Each dance has their own system and customs for dancing. Some dances have a pretty defined limit of one-song-per-partner, while in others you can spend an hour or more dancing with one person. Tango has the most defined example, with a Tanda (3-4 songs) being the ‘standard’.
I spend the majority of my time dancing Brazilian Zouk, which has a pretty open, multi-song system in both North America and Europe. The ‘norm’ is 2-3 songs per partner in most places. One is still polite and acceptable – but so is dancing for over an hour. I’ve also gone to WCS events, where the general ‘rule’ is one-song-per-partner (or two, if you’re both really feeling it).
While both the one-song-per-partner and a multi-song norm are perfectly reasonable systems, there are some benefits and detriments in both.
The One-Song-Per-Partner System
This approach feels the most fair in many ways. It provides (in theory) equal opportunity for partners to dance with people they enjoy. It also (theoretically) prevents people from sitting down too long, since partners are constantly rotating. In these systems, you know that the most you’ll be waiting for the chance (not certainty) to snag a favourite partner is 1-2 songs.
A 1-2 dance system removes the awkwardness of figuring out how to end an unpleasant dance. If you don’t like a partner, you know the most you’ll have to wait is 3-4 minutes to avoid being rude to the partner. Since it’s also a standard convention, you also don’t need to worry about hurting the person’s feelings by ending the dance “too early”.
A one-dance-system does not need physical or verbal cues to help partners understand when a dance is over. The song does it for them. This means that beginners have an easy way to understand when the dance time is over.
Meet More People
A one-dance system allows you to meet more people than a multi-dance system simply because you will need more partners to make it through the night (assuming the same amount of dance time). This can be helpful for expanding your dance social network.
In my opinion, the one-dance-per-partner can turn the dance experience into an ‘assembly line’ for advanced dancers who have dance lines forming. Each song, they need to adjust to a new partner, get through the dance and…. do it all over again. Every song. For hours, unless they sneak away.
There’s no time to relax and recharge with a preferred partner, which is more present in a multi-dance system. The only way to recharge without constantly rejecting dances is to leave the floor completely.
Every person has partners they enjoy dancing with a lot. A standard one-dance-per-person system lends less flexibility to these preferences. If I really enjoy a partner, I want to dance multiple songs with them – especially if the music is awesome.
While it seems more ‘fair’ to treat every partner the same, it can also feel unfair to not take into account the personal preferences of a dancer – including when they have a really great connection they’d like to explore more.
Obviously, people still have the option of dancing multiple songs. But, when one song is the standard, it can feel awkward to ask for those additional songs (especially if you may get rejected). And, bystanders may feel put out that one of those people isn’t available to dance again.
The Multi-Song System
Get Your Fill
There’s nothing more satisfying (in my opinion) than to be able to ride a great wave of music with a great partner. A multi-dance system allows you to truly dive in to a connection, and explore it until you both need a water break. Even dancing 2-3 songs can often be enough to scratch that itch – but really in-sync partners may go upwards of an hour!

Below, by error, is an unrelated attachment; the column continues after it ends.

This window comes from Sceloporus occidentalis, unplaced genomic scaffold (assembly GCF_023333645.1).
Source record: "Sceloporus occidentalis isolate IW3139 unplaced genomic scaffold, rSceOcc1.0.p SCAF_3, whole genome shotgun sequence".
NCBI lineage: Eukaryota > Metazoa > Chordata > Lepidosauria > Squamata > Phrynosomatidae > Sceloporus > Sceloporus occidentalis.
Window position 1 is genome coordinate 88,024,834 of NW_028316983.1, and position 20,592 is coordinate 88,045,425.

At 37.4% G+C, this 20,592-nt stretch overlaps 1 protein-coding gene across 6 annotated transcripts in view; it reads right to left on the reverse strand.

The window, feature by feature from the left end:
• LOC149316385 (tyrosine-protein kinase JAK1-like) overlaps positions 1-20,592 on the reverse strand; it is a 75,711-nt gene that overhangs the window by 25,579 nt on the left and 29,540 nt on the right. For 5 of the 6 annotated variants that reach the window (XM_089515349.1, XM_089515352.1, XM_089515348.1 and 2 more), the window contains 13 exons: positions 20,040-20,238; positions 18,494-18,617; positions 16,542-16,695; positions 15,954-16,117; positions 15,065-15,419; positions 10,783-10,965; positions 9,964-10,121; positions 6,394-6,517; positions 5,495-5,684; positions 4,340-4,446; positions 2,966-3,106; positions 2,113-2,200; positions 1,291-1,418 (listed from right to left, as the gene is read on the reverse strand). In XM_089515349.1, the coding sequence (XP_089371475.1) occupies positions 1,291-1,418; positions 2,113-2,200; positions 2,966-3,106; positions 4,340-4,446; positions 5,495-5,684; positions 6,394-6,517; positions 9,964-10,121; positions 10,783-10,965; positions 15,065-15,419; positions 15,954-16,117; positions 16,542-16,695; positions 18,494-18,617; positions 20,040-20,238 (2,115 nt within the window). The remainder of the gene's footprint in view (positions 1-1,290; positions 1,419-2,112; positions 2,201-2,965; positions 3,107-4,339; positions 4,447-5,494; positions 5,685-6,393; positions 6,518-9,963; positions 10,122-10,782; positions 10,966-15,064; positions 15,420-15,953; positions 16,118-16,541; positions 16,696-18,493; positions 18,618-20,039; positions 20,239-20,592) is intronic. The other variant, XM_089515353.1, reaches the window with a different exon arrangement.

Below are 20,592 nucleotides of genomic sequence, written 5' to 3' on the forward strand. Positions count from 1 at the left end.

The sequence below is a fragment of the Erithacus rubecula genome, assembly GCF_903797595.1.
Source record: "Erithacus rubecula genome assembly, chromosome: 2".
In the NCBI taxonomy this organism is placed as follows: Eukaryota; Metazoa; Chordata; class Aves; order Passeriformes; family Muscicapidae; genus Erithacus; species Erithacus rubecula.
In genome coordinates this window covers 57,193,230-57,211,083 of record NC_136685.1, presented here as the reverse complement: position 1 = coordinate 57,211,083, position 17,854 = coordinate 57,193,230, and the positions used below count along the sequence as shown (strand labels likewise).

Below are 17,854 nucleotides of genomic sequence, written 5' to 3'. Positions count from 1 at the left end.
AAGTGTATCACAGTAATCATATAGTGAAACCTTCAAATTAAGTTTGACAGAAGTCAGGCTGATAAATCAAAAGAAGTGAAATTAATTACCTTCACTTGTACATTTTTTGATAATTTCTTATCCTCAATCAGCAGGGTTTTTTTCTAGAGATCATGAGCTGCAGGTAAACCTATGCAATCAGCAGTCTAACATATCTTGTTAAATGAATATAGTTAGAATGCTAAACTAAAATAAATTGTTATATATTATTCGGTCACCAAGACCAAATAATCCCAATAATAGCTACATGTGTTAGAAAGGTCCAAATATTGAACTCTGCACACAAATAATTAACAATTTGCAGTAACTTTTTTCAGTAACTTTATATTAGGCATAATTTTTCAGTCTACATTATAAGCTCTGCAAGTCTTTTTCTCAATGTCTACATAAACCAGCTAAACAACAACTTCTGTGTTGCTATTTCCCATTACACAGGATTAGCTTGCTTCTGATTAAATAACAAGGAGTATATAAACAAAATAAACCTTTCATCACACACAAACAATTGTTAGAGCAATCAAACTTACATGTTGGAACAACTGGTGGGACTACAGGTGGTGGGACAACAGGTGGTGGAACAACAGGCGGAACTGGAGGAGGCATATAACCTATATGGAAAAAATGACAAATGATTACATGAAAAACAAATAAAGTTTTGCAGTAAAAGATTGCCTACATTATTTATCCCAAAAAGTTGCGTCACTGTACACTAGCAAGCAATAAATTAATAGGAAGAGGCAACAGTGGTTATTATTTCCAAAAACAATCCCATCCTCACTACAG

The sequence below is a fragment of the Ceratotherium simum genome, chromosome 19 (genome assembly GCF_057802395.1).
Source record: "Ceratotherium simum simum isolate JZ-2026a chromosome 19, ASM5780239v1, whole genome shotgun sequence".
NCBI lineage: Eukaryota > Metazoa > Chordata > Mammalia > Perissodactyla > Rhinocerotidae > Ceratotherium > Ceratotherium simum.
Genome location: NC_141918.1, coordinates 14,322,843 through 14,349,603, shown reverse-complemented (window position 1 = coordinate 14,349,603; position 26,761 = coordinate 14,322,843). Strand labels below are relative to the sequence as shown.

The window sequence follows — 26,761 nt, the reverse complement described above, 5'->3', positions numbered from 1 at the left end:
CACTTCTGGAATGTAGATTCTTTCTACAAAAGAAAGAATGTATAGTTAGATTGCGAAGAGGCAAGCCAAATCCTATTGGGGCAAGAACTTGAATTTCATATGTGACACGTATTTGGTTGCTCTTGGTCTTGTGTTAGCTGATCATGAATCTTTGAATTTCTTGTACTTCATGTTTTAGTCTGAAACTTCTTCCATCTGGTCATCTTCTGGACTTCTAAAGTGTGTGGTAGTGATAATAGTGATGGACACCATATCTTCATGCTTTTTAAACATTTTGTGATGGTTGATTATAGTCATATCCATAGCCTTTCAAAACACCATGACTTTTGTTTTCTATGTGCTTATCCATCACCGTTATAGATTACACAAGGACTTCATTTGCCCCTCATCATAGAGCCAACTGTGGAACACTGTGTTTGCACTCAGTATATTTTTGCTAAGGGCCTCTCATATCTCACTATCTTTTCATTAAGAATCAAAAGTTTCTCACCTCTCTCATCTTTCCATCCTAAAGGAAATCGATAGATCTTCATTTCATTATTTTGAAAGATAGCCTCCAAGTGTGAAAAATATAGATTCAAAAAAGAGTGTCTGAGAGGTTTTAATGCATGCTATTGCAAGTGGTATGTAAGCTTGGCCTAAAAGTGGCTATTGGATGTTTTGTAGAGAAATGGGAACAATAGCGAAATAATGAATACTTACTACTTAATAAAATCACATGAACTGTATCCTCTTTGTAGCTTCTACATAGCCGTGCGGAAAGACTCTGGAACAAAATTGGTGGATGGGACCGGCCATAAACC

Call a Mulligan (“false start”)
Sometimes, you get a great partner, but an awful song. Or, you just have a dance that you wish you could re-do. Or, the last song was OK – but the song that just started is effing awesome. Multi-song systems give you that opportunity.
Out-of-sync dances drain me. In-sync dances revitalize me. Sometimes, all it takes is a few songs with a partner who makes me feel awesome to get me ready for another hour of dancing. Multi-dance systems allow you to really maximize that re-charge.
I think this is especially the case with in-demand dancers. It’s nice to be able to choose to revitalize yourself with an amazing partner, rather than being stuck feeling like part of an assembly line. Even if it’s just that couple songs extra, it can be just the medicine the person needs to be ready for 30 more dances.
Enhanced Non-Verbal Communication
In some ways, the non-verbal communication used to end dances in multi-dance systems can be a relief for people who are shy about asking for more dances. And, the lack of direct confrontation (ie, not asking to stop, but rather just physically indicating it) can sometimes be easier for people than a verbal transaction.
This isn’t true for everyone, but it certainly is true for some.
Hurt Feelings and Expectations
Some dance scenes expect (rather than provide the option of) more than one dance. This can end up creating hurt feelings in those that did not get multiple dances, for whatever reason.
While I personally feel that people need to be OK with this type of ‘rejection’ on a personal level, it can feel a bit tricky if you’re the person trying to leave the dance without offending someone. If the standard is more than one song, you may feel bad about leaving a dance “too early” – even if there is a reason you’d really like to do so.
Codified Physical Cues
While I personally don’t really think it’s a big deal, open-ended multi-dance systems do require specific cues for dancers to know when a dance is ending. For example, Zouk often uses the hug-and-thank method to indicate when a dance is finishing. If no one hugs-and-thanks, the dance keeps going. This can create a bit of confusion for newer dancers who haven’t yet learned how they can end a dance.
Meeting Fewer People
If you spend a long time dancing with one person, you end up dancing with fewer people throughout the night. This can put a damper on finding new partners you really connect with.
In theory, people dancing multiple songs together means that you’re more likely to be sitting out for longer. This is particularly true if there’s more follows than leads, or vice versa.
In practice, I find that whether you sit out has more to do with how willing you are to go find dances. But, for the passive dancer, it may make a difference.